yogi – theatre artist – mom

Week 4: A Lesson Plan on Interpretation

I’m a little late posting this, but such is life. Everyone who teaches knows there’s an art to creating a lesson plan that “lands” with students. This is my second semester to teach an Introduction to Theatre class at Eastfield College. Some of the students have never been to the theatre (we’re going tonight for the first time this semester). So, when teaching about the various aspects of what a director does, I wanted them to practice stepping outside of the literal and think creatively.

In the interest of starting small, I gave them the assignment of reading, interpreting, and “staging” with found objects 3-4 “scenes” from William Blake’s poem The Angel. Since their final project later in the semester is to read a play, write a paper and create a Cornell Box inspired by it, this is good practice. As anticipated, most created literal interpretations of the poem, bringing in their best angel ornaments and doll figurines. I then pulled out my bag of stuff, dumped it on the table, showed them mine and then, as a class we staged and re-staged with a combination of the various objects people had brought. Of course, I don’t have any photos of those (sigh) but here is mine:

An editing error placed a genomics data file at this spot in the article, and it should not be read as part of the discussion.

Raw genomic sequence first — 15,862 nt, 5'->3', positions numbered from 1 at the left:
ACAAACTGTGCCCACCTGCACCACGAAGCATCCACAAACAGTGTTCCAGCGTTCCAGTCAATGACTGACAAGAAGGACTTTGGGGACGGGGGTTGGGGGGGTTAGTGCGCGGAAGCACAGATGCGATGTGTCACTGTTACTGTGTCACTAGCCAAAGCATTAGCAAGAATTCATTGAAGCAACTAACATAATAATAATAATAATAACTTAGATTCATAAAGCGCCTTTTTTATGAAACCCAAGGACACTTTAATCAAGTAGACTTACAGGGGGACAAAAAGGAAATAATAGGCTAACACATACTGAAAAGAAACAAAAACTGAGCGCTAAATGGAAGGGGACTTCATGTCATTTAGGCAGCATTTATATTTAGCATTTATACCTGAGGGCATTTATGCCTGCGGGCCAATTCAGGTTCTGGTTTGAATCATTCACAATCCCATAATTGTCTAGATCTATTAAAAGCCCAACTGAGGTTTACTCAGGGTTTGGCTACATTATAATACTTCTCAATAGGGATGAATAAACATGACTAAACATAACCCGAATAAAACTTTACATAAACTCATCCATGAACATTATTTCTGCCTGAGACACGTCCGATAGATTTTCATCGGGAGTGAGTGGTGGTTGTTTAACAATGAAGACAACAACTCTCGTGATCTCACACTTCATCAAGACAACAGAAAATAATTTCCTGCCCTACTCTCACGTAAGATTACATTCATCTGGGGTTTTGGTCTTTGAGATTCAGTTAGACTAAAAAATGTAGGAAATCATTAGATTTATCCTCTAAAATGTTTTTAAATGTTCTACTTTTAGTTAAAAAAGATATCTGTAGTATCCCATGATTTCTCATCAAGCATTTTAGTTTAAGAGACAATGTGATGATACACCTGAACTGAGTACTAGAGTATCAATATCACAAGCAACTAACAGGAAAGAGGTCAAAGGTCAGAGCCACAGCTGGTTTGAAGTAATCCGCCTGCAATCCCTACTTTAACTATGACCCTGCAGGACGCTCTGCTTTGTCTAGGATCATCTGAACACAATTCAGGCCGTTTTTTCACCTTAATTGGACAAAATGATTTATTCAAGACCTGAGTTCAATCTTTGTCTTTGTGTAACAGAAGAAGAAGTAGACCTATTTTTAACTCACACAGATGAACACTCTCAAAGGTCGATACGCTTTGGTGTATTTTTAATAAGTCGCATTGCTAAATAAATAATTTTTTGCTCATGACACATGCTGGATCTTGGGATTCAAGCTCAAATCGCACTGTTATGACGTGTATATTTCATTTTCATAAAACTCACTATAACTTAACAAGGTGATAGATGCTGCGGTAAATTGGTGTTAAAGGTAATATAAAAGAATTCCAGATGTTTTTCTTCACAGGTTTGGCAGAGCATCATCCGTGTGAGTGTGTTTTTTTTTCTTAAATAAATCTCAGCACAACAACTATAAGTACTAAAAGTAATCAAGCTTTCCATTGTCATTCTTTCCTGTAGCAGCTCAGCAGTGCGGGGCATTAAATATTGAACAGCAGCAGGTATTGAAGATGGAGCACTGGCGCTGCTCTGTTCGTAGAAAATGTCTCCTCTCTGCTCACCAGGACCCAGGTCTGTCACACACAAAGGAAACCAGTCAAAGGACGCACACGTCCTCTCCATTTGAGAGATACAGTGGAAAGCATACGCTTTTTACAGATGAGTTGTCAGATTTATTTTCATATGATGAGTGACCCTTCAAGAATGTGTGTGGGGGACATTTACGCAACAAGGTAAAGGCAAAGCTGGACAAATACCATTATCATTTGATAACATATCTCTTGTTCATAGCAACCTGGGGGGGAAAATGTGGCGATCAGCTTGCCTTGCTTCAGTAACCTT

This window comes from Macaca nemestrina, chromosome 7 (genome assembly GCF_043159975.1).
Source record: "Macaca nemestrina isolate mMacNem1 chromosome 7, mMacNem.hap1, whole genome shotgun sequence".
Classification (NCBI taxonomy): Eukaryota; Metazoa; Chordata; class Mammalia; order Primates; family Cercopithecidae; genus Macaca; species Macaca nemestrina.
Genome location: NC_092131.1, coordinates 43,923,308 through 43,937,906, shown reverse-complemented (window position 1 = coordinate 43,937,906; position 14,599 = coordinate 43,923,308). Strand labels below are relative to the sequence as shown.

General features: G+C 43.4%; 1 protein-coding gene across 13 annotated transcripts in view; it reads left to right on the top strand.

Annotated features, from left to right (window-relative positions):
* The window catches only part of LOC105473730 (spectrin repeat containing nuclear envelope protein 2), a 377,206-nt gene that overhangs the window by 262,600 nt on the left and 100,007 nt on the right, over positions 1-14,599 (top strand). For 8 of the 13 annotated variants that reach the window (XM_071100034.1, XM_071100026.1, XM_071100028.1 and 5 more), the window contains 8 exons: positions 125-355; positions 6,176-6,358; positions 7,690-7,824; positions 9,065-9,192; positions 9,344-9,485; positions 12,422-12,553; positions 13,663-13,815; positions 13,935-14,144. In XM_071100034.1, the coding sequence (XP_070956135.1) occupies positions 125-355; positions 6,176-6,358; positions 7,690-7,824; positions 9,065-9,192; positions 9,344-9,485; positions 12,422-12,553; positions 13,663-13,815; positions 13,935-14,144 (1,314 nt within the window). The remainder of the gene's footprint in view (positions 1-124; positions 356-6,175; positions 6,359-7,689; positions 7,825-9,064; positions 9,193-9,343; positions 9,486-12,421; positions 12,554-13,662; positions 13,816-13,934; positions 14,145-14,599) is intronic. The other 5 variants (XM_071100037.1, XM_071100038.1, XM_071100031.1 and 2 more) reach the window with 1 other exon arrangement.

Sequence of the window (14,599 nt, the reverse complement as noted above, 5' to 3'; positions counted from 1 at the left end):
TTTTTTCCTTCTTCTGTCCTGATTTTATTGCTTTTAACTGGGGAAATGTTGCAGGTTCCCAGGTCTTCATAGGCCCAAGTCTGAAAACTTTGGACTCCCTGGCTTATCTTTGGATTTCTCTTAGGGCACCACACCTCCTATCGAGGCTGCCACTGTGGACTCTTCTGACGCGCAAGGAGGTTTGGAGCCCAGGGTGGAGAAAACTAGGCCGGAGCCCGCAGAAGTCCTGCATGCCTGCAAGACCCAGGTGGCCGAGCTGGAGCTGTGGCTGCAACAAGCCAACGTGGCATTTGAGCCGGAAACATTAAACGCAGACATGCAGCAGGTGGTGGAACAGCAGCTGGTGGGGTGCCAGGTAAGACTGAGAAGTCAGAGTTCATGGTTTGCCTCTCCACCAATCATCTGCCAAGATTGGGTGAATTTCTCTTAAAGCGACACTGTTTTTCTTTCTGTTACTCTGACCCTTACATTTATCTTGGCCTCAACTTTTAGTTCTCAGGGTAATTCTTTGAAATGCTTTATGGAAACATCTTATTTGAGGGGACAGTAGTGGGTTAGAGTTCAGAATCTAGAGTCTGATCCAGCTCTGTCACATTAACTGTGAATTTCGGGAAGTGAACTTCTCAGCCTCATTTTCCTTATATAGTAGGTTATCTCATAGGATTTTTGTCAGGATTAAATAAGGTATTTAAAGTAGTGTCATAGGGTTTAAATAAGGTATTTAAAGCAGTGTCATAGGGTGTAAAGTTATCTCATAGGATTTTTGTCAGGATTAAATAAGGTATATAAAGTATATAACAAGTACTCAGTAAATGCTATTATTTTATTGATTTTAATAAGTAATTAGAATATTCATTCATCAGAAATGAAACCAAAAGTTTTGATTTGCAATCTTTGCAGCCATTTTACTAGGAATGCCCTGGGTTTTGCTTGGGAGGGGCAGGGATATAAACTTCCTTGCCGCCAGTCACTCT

The Angel by William Blake

I dreamt a dream! What can it mean?
And that I was a maiden Queen
Guarded by an Angel mild:
Witless woe was ne’er beguiled!

And I wept both night and day,
And he wiped my tears away;
And I wept both day and night,
And hid from him my heart’s delight.

So he took his wings, and fled;
Then the morn blushed rosy red.
I dried my tears, and armed my fears
With ten thousand shields and spears.

Soon my Angel came again;
I was armed, he came in vain;
For the time of youth was fled,
And grey hairs were on my head.

“And that I was a maiden Queen
Guarded by an Angel mild”

 

“I dried my tears, and armed my fears
With ten thousand shields and spears.”

 

“Soon my Angel came again;
I was armed, he came in vain;
For the time of youth was fled,
And grey hairs were on my head.”

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